Testing audiophile claims and myths
May 28, 2015 at 6:58 PM Post #6,482 of 14,876

StanD

Headphoneus Supremus
Joined
Oct 2, 2013
Posts
9,002
Likes
1,120
  If anyone thinks cables make a real difference to the average user then that's just a placebo effect and a marketing ploy if you ask me. In higher end equipment, higher grade cable would be sensible although on average cans normal OFC should suffice. Come to think of it all my headphone cables are relatively good quality...even the cheap Sony's.

SQ wise, brown zip cord used in the power cord of an electric lamp is as good as a $1K headphone cable. And dat be 'da truth.
 
May 28, 2015 at 7:14 PM Post #6,483 of 14,876

lamode

500+ Head-Fier
Joined
Dec 19, 2014
Posts
775
Likes
229
  DR of CD redbook is 96.xy dB - in theory. Its rise time is 14.xy microseconds. 96 dB divided by 14 microseconds give us  6.857 dB/microsecond maximum possible change of SPL over certain amount of time.
 
DR of analog record as we usually know it is - under the best circumstances - 78 dB. Rise time of best cartridges available today is approximately 7 microseconds. 
which gives us 11.142 dB/microsecond maximum change of SPL over certain amount of time.
 
From the above, it is clear that in optimally recorded music, both to vynil and CD, vinyl outperforms the CD by 1,625 times - or, it is at least 60 % faster in responding to sudden changes in music - which is NOTHING BUT - you've guessed it - an never ending stream of sudden changes (unless your musical diet is exclusively composed of listening to organ ).

 
Wow, what a fantasy... The fastest rise time ever required by a system is to achieve maximum output (0dB) at the limit of human hearing. This is easily achieved by Redbook. Any faster rise times are pure fantasy - not needed unless you are listening to ultrasonics with your batty friends.
 
May 28, 2015 at 7:22 PM Post #6,484 of 14,876

lamode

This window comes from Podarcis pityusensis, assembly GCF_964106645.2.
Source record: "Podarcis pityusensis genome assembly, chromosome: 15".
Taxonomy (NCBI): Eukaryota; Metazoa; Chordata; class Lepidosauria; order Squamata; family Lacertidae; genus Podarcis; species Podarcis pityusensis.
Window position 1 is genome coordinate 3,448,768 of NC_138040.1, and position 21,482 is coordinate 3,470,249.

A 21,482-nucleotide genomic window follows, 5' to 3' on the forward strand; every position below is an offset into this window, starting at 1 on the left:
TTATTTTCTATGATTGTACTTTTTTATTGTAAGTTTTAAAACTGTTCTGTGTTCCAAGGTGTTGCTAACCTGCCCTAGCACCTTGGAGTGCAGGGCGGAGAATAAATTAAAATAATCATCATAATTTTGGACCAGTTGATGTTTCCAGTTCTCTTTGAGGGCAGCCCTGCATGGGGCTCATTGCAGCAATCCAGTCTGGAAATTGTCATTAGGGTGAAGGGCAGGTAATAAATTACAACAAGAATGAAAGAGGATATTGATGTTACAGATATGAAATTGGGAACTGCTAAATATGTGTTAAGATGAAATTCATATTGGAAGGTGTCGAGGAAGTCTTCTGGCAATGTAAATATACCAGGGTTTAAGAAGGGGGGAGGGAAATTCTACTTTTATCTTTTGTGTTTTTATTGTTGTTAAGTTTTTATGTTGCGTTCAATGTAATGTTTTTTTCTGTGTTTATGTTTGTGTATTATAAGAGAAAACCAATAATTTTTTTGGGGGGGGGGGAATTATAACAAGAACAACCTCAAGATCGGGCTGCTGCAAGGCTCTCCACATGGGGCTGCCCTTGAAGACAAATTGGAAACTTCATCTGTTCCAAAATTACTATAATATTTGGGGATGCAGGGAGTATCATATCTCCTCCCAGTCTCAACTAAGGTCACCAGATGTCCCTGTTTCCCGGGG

500+ Head-Fier
Joined
Dec 19, 2014
Posts
775
Likes
229
  ...
 
Soundstage is between 10 khz and 18 khz.

 
Is this another one of your personal theories? Because to be honest I don't think one of your personal theories so far has been correct.
 
May 28, 2015 at 11:50 PM Post #6,485 of 14,876

Exacoustatowner

1000+ Head-Fier
Joined
Feb 8, 2015
Posts
1,224
Likes
120
SQ wise, brown zip cord used in the power cord of an electric lamp is as good as a $1K headphone cable. And dat be 'da truth.

A healthy bit of Copper in lamp cord. I used it for speaker cables for years.
What is your take on whisper thin cables such as those used in free RCA cables such as those given away with CD players? The kind with 3 or 4 strands of copper for positive and negative?
 
May 28, 2015 at 11:56 PM Post #6,486 of 14,876

Exacoustatowner

1000+ Head-Fier
Joined
Feb 8, 2015
Posts
1,224
Likes
120
Wow, what a fantasy... The fastest rise time ever required by a system is to achieve maximum output (0dB) at the limit of human hearing. This is easily achieved by Redbook. Any faster rise times are pure fantasy - not needed unless you are listening to ultrasonics with your batty friends.

Interesting please provide references! A little Calculus is OK. Measurements of the audibility of rise time with double blind testing is best. I'm curious as I've read little on the subject and you clearly have the info! Simple dX/dT where X is rise ant T is time?
 
May 29, 2015 at 12:06 AM Post #6,487 of 14,876

Exacoustatowner

1000+ Head-Fier
Joined
Feb 8, 2015
Posts
1,224
Likes
120
You'd first want to show that 90 dab of dynamic range isn't enough.
You'd first have to show that 45 kHz matters.